ROME: Italy’s top priority in the wake of the Covid-19 epidemic is to keep schools open, Prime Minister Mario Draghi has said.

The increase in distance learning practice due to the Omicron variant could happen next week, but “widespread use of distance learning” should be avoided, Draghi told a joint news conference with health and education ministers.



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Under current anti-epidemic rules, a classroom must be kept in a completely distance learning mode when a certain number of students test positive, Xinhua news agency reported. “There is no point in closing schools leaving other activities open and we have no reason to impose general closures at present,” he explained.

He emphasized that the closure of schools and universities had affected the youth since the beginning of the epidemic in the country.

Education Minister Patrizio Bianchi said about 6 percent of teaching staff and 4.5 percent of students missed school reopening because they tested positive for Covid-19.


Draghi decided to explain the latest package of restrictions at a press conference amid tensions between central and regional authorities over whether to allow schools to reopen after the Christmas and New Year holidays.

Friction Another issue was the decision to make the vaccine mandatory for people 50 years of age or older. Italy was one of the few countries in Europe to do this, and the move was controversial because vaccinations are mandatory only for certain job categories in the country.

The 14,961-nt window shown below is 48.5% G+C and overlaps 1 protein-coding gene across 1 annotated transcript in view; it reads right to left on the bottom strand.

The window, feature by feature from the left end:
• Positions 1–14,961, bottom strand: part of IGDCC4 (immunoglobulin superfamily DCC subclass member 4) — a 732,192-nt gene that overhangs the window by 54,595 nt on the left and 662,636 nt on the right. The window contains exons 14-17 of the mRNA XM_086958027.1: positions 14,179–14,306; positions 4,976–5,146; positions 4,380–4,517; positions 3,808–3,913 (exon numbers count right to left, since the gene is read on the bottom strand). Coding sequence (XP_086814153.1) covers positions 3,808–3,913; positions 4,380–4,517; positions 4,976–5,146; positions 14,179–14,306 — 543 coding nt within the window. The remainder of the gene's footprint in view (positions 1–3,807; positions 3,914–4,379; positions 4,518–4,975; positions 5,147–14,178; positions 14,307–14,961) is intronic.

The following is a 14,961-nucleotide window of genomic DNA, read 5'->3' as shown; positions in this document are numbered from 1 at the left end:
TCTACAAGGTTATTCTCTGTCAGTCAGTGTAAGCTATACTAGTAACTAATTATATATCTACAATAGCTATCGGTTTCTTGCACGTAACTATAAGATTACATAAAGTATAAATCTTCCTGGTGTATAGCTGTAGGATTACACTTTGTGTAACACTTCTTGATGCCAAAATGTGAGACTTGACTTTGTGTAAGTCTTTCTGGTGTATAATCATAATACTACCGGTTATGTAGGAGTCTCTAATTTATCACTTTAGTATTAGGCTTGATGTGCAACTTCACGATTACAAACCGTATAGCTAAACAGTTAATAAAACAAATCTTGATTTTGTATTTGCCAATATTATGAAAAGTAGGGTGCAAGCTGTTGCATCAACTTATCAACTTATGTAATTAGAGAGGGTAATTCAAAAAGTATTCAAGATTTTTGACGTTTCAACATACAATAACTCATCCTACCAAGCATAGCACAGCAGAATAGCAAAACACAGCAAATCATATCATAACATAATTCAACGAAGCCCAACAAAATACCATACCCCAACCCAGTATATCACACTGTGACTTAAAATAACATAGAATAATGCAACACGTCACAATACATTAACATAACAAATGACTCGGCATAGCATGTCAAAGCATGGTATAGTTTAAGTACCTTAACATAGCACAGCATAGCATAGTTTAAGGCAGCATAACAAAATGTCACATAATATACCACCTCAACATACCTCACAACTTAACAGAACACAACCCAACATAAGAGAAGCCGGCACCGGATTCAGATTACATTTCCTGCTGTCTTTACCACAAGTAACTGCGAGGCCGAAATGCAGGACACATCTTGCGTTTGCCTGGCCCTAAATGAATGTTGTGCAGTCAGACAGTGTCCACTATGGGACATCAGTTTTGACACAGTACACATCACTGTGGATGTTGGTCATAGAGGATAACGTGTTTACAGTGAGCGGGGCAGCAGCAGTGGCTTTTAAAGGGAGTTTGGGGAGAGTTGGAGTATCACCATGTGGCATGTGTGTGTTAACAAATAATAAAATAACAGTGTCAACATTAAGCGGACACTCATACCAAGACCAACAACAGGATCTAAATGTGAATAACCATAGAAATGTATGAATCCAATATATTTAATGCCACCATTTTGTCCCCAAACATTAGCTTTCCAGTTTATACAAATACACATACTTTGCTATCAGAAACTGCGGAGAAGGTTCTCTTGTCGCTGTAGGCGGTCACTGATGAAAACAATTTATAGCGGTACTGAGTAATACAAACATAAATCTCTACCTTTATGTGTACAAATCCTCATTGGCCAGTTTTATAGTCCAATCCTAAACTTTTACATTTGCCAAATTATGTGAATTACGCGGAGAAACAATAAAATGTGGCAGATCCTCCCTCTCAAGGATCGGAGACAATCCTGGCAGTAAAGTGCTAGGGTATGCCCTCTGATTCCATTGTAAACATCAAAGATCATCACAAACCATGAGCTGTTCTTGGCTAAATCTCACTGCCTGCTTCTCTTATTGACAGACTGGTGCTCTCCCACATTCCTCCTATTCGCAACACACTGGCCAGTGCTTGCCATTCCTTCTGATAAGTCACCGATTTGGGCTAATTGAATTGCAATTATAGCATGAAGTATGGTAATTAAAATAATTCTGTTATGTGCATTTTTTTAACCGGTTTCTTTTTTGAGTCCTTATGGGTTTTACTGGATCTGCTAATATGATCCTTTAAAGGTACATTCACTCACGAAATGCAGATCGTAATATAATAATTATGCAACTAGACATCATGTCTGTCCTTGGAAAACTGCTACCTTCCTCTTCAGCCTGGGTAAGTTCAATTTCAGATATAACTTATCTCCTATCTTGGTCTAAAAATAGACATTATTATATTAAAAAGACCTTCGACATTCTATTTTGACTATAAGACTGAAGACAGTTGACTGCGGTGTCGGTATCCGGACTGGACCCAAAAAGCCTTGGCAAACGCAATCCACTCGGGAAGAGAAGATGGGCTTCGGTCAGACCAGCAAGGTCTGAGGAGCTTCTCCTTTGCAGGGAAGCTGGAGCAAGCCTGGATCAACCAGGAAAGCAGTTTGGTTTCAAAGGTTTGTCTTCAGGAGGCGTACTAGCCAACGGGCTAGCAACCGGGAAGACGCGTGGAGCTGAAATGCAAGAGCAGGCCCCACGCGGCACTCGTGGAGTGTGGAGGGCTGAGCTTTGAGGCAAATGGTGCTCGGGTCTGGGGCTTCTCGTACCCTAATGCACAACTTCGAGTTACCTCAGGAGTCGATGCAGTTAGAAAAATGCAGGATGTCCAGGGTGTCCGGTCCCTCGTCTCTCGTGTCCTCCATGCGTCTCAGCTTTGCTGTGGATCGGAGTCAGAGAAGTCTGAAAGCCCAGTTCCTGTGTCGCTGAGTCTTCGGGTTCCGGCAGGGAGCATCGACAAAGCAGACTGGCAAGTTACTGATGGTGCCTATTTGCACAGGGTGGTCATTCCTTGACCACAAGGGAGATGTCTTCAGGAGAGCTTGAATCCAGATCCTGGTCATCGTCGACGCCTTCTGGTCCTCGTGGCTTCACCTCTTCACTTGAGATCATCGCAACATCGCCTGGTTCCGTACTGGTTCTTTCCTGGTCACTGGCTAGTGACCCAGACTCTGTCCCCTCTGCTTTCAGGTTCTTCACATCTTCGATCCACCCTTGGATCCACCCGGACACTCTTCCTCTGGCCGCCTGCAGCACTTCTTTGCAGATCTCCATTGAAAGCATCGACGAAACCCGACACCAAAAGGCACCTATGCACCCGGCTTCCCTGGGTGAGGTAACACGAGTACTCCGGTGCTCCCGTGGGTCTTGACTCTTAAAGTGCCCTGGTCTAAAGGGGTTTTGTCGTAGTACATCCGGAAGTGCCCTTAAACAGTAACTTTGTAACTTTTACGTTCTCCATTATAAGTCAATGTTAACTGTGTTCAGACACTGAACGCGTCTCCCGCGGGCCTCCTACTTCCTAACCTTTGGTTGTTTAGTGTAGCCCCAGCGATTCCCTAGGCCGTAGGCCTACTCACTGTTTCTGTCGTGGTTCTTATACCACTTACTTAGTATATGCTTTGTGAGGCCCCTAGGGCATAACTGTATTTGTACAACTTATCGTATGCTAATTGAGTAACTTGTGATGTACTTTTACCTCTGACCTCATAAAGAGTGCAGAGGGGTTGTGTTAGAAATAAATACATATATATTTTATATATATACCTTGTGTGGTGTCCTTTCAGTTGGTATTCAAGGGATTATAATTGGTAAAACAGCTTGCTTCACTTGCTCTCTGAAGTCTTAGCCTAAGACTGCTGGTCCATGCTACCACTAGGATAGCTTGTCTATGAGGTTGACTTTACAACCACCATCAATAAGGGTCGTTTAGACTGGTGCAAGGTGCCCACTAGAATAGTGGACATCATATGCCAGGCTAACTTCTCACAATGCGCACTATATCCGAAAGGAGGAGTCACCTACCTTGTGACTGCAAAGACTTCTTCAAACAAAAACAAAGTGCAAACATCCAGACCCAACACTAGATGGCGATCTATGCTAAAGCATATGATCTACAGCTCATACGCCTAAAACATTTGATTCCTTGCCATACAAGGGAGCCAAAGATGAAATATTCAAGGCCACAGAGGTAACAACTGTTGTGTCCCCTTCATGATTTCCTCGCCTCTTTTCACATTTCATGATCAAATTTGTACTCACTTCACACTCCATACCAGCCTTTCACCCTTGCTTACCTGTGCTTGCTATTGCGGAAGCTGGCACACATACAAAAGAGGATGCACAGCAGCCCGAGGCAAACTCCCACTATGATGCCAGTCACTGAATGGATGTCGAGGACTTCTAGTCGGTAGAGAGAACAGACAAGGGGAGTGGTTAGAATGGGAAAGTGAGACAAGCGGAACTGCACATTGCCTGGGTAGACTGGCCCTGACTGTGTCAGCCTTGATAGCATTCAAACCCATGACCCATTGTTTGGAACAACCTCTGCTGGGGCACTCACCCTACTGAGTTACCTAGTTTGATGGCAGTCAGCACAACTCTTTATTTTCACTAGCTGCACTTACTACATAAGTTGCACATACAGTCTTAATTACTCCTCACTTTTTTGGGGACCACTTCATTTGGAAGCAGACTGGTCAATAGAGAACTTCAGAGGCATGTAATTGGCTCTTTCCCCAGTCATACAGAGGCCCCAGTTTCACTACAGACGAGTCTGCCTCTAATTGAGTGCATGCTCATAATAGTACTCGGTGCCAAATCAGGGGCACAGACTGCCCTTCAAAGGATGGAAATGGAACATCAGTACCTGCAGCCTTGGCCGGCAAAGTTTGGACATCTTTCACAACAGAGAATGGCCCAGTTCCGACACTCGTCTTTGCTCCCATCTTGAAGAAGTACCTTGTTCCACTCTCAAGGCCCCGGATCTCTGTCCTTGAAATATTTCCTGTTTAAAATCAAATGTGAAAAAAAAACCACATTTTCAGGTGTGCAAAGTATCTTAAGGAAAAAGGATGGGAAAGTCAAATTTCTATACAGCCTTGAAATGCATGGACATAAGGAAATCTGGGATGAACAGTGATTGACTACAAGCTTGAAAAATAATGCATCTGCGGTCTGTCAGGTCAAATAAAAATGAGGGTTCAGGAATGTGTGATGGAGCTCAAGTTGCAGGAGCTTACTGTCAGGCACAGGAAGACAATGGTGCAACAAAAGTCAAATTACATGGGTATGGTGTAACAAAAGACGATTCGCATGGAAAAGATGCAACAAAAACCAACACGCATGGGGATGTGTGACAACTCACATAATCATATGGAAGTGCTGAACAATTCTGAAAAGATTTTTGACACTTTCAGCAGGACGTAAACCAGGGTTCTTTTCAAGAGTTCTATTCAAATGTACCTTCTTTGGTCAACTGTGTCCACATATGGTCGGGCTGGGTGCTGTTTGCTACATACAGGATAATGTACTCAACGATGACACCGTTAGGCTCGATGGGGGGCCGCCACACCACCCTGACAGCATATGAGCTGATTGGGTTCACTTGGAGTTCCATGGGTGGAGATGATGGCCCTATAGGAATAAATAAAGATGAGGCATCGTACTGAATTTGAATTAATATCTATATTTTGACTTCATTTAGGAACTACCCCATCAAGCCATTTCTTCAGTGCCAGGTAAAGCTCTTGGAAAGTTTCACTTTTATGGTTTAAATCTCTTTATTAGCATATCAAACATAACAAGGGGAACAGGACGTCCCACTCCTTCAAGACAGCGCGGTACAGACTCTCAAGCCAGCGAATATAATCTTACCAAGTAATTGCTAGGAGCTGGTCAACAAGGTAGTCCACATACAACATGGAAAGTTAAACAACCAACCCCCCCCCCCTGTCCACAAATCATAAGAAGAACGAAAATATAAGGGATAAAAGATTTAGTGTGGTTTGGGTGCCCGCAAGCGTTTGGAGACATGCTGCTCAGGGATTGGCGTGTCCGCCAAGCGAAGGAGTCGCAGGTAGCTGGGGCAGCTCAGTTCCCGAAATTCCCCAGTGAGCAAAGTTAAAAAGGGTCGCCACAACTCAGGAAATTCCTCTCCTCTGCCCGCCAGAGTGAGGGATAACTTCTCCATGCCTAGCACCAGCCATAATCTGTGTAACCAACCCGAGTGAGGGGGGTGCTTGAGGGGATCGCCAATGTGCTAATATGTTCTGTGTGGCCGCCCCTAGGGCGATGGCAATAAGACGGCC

Draghi said the rule was introduced “on the basis of the latest epidemic data,” which showed an increase in Covid-19 infections but a lower prevalence in new cases.

The current pressure on the national health system, he noted, was largely due to the lack of vaccines.


Health Minister Roberto Speranza said immunized people now make up two-thirds of all Covid-19 patients in the intensive care unit.

According to official figures, more than 86 percent of the population over the age of 12 have been fully vaccinated and 59 percent have received booster shots.

Recent regulations have made daily life tougher for anti-wax people, who are barred from entering restaurants, bars, public offices and public transport.

On Monday, Italy registered more than 101,000 new cases than the previous day.

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